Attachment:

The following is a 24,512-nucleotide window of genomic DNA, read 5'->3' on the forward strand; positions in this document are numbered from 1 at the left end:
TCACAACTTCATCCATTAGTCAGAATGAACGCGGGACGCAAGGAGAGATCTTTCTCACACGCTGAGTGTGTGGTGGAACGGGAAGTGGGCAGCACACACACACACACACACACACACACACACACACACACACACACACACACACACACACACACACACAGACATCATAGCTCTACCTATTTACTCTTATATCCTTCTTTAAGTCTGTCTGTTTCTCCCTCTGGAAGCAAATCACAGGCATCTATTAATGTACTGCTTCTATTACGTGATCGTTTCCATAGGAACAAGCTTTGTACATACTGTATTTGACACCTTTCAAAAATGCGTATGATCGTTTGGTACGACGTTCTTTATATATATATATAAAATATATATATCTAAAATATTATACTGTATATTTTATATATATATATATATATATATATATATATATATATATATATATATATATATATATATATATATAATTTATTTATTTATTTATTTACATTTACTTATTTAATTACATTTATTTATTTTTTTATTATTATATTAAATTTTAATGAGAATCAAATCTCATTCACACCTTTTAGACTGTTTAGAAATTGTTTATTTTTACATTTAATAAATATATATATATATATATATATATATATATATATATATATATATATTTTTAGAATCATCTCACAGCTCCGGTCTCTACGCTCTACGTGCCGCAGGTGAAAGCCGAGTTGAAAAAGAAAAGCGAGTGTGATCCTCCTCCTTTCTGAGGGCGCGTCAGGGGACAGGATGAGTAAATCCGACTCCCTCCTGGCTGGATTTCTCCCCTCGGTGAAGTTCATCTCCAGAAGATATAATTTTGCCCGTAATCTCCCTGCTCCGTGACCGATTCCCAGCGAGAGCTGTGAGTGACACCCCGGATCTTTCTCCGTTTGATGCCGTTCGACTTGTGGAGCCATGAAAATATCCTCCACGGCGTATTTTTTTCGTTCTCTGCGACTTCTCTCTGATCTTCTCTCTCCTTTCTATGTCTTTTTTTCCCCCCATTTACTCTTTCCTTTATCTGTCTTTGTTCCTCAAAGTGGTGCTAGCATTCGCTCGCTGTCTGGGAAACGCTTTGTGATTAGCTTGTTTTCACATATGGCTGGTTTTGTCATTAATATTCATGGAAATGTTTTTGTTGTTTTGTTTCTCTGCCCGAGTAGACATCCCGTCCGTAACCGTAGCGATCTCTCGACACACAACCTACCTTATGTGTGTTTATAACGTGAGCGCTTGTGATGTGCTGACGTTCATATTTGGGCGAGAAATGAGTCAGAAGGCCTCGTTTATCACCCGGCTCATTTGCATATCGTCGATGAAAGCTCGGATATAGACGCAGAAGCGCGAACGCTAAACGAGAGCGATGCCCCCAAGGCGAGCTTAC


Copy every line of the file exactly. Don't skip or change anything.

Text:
The following is a 24,512-nucleotide window of genomic DNA, read 5'->3' on the forward strand; positions in this document are numbered from 1 at the left end:
TCACAACTTCATCCATTAGTCAGAATGAACGCGGGACGCAAGGAGAGATCTTTCTCACACGCTGAGTGTGTGGTGGAACGGGAAGTGGGCAGCACACACACACACACACACACACACACACACACACACACACACACACACACACACACACACACACACAGACATCATAGCTCTACCTATTTACTCTTATATCCTTCTTTAAGTCTGTCTGTTTCTCCCTCTGGAAGCAAATCACAGGCATCTATTAATGTACTGCTTCTATTACGTGATCGTTTCCATAGGAACAAGCTTTGTACATACTGTATTTGACACCTTTCAAAAATGCGTATGATCGTTTGGTACGACGTTCTTTATATATATATATAAAATATATATATCTAAAATATTATACTGTATATTTTATATATATATATATATATATATATATATATATATATATATATATATATATATATATATATATATAATTTATTTATTTATTTATTTACATTTACTTATTTAATTACATTTATTTATTTTTTTATTATTATATTAAATTTTAATGAGAATCAAATCTCATTCACACCTTTTAGACTGTTTAGAAATTGTTTATTTTTACATTTAATAAATATATATATATATATATATATATATATATATATATATATATATATTTTTAGAATCATCTCACAGCTCCGGTCTCTACGCTCTACGTGCCGCAGGTGAAAGCCGAGTTGAAAAAGAAAAGCGAGTGTGATCCTCCTCCTTTCTGAGGGCGCGTCAGGGGACAGGATGAGTAAATCCGACTCCCTCCTGGCTGGATTTCTCCCCTCGGTGAAGTTCATCTCCAGAAGATATAATTTTGCCCGTAATCTCCCTGCTCCGTGACCGATTCCCAGCGAGAGCTGTGAGTGACACCCCGGATCTTTCTCCGTTTGATGCCGTTCGACTTGTGGAGCCATGAAAATATCCTCCACGGCGTATTTTTTTCGTTCTCTGCGACTTCTCTCTGATCTTCTCTCTCCTTTCTATGTCTTTTTTTCCCCCCATTTACTCTTTCCTTTATCTGTCTTTGTTCCTCAAAGTGGTGCTAGCATTCGCTCGCTGTCTGGGAAACGCTTTGTGATTAGCTTGTTTTCACATATGGCTGGTTTTGTCATTAATATTCATGGAAATGTTTTTGTTGTTTTGTTTCTCTGCCCGAGTAGACATCCCGTCCGTAACCGTAGCGATCTCTCGACACACAACCTACCTTATGTGTGTTTATAACGTGAGCGCTTGTGATGTGCTGACGTTCATATTTGGGCGAGAAATGAGTCAGAAGGCCTCGTTTATCACCCGGCTCATTTGCATATCGTCGATGAAAGCTCGGATATAGACGCAGAAGCGCGAACGCTAAACGAGAGCGATGCCCCCAAGGCGAGCTTAC